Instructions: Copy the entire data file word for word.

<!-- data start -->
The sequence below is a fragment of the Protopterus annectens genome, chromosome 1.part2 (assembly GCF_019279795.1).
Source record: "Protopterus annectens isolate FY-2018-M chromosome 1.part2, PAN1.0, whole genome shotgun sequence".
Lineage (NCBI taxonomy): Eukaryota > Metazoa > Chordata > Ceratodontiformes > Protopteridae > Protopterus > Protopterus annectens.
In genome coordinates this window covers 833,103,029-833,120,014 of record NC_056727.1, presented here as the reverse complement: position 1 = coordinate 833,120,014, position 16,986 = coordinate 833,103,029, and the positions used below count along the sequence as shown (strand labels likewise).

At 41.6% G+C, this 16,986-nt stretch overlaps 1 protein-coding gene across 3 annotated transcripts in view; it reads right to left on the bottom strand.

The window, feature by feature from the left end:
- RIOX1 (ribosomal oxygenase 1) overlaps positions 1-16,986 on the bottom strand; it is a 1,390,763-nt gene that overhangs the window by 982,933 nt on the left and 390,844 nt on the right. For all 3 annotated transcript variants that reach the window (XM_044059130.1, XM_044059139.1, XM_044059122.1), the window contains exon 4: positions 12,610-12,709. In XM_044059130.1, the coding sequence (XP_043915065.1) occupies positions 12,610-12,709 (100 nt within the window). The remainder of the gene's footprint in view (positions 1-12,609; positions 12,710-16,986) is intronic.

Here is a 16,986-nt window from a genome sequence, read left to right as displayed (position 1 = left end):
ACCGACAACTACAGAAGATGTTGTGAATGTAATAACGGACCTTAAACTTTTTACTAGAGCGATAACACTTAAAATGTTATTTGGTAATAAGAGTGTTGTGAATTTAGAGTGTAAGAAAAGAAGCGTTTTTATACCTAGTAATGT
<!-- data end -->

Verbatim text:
The sequence below is a fragment of the Protopterus annectens genome, chromosome 1.part2 (assembly GCF_019279795.1).
Source record: "Protopterus annectens isolate FY-2018-M chromosome 1.part2, PAN1.0, whole genome shotgun sequence".
Lineage (NCBI taxonomy): Eukaryota > Metazoa > Chordata > Ceratodontiformes > Protopteridae > Protopterus > Protopterus annectens.
In genome coordinates this window covers 833,103,029-833,120,014 of record NC_056727.1, presented here as the reverse complement: position 1 = coordinate 833,120,014, position 16,986 = coordinate 833,103,029, and the positions used below count along the sequence as shown (strand labels likewise).

At 41.6% G+C, this 16,986-nt stretch overlaps 1 protein-coding gene across 3 annotated transcripts in view; it reads right to left on the bottom strand.

The window, feature by feature from the left end:
- RIOX1 (ribosomal oxygenase 1) overlaps positions 1-16,986 on the bottom strand; it is a 1,390,763-nt gene that overhangs the window by 982,933 nt on the left and 390,844 nt on the right. For all 3 annotated transcript variants that reach the window (XM_044059130.1, XM_044059139.1, XM_044059122.1), the window contains exon 4: positions 12,610-12,709. In XM_044059130.1, the coding sequence (XP_043915065.1) occupies positions 12,610-12,709 (100 nt within the window). The remainder of the gene's footprint in view (positions 1-12,609; positions 12,710-16,986) is intronic.

Here is a 16,986-nt window from a genome sequence, read left to right as displayed (position 1 = left end):
ACCGACAACTACAGAAGATGTTGTGAATGTAATAACGGACCTTAAACTTTTTACTAGAGCGATAACACTTAAAATGTTATTTGGTAATAAGAGTGTTGTGAATTTAGAGTGTAAGAAAAGAAGCGTTTTTATACCTAGTAATGT